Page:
(From left to right) Jimmy Owens, Steve Jordan, Oscar Villareal, and Stefan Prigmore made quite a racket as Whiskey Jack back in the day. Photo courtesy of Celeste Blair.

On Friday, singer-songwriter Stefan Prigmore is digitally releasing some old tracks recorded with his old band, Whiskey Jack. Officially, Prigmore is dropping them under his own name, as Whiskey Jack no longer exists, but given that their release is in memoriam of Jimmy Owens, Whiskey Jack’s dearly departed lead guitarist, Prigmore wants to give his friend and former bandmate his due regards, showcasing Owens’ heart and talent in his favorite form of expression.

Owens died in 2015 from liver and kidney failure, a tragedy made all the more disheartening since he had cut alcohol out of his life by then. Prigmore said that he and Owens “used to go pretty hard, booze-wise” but that Owens had completely quit drinking by 2010. Six of the songs on Whiskey Jack’s self-titled release come from 2009, and if you were there for when these tunes were new, you can probably picture Owens slaying the solos, nearing the end of his time with the proverbial bottle. I have no idea what state of mind he was in when Whiskey Jack recorded, but the tracks bolster the idea that the now-defunct band fell solidly in that raucous, countrified genre of bluesy bar blasters leaning deep into rock ’n’ roll. They sound like the inner soundtrack to a shitfaced West Texas uncle hanging onto a jukebox, seeing double yet trying triply hard to input whatever combo of numbers activates “Highway to Hell,” accidentally firing up “Whiskey Bent and Hellbound” in the process. If you’ve ever seen a rowdy bar band in a rowdy bar, you know this genre, right down to the soul in Prigmore’s raspy voice and the telepathic rhythm team of bassist Steve Jordan and drummer Oscar Villareal.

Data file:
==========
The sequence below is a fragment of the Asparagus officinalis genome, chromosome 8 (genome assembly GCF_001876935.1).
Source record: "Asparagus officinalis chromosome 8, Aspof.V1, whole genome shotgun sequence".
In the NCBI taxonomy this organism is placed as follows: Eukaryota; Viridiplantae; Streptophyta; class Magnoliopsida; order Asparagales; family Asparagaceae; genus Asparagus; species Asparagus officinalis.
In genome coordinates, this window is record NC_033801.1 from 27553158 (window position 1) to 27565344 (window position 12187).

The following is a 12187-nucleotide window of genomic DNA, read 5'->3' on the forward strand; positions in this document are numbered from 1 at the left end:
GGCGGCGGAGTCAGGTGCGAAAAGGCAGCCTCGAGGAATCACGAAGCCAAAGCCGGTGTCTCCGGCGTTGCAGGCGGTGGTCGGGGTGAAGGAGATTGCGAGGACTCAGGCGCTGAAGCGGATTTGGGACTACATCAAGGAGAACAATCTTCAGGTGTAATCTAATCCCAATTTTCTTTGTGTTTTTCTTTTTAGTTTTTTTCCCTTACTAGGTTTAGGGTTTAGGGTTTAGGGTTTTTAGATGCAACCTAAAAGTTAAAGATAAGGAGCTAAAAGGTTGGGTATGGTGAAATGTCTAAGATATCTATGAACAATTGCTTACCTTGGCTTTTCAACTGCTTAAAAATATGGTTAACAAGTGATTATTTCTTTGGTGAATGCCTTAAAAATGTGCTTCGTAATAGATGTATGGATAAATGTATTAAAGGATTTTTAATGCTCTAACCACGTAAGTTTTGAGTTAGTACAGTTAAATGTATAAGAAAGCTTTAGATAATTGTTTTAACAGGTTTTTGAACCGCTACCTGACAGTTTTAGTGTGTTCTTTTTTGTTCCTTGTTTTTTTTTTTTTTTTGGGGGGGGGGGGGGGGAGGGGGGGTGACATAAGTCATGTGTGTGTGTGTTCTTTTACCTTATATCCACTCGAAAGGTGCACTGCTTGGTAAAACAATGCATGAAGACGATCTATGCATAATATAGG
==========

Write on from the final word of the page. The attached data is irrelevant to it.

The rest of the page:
The demos are raw, both sonically and lyrically, dealing with the loneliness, loss, and finality parceled into addiction and incarceration, the kind of anthems over which people pour beers out in tribute to the fallen. Sadly, we must pour one out for Owens but not without a grin, because his touch is all over these songs, scribbling licks over Prigmore’s tales of hard luck and hard living like an ’80s metalhead scratching a perfect Thin Lizzy logo in a detention hall desk.


“He was well loved by everyone who knew him and one of the finest musicians to grace a Fort Worth stage,” Prigmore said. “His death was a difficult shock for everyone who knew him.”

Releasing these old songs is a way for Prigmore to remember his friend, though like any memorial, the heartache shows up no matter what.

“It feels good revisiting these tracks, but there is still a lot of sadness about missing Jimmy,” Prigmore said. “He was one in a million, as a person and musician. He taught me quite a bit about music and humility, and I’m blessed to have known him.”

Whiskey Jack will be available on Friday via Apple Music, Bandcamp, and Spotify, though fans can nab a preview at ​​ — Steve Steward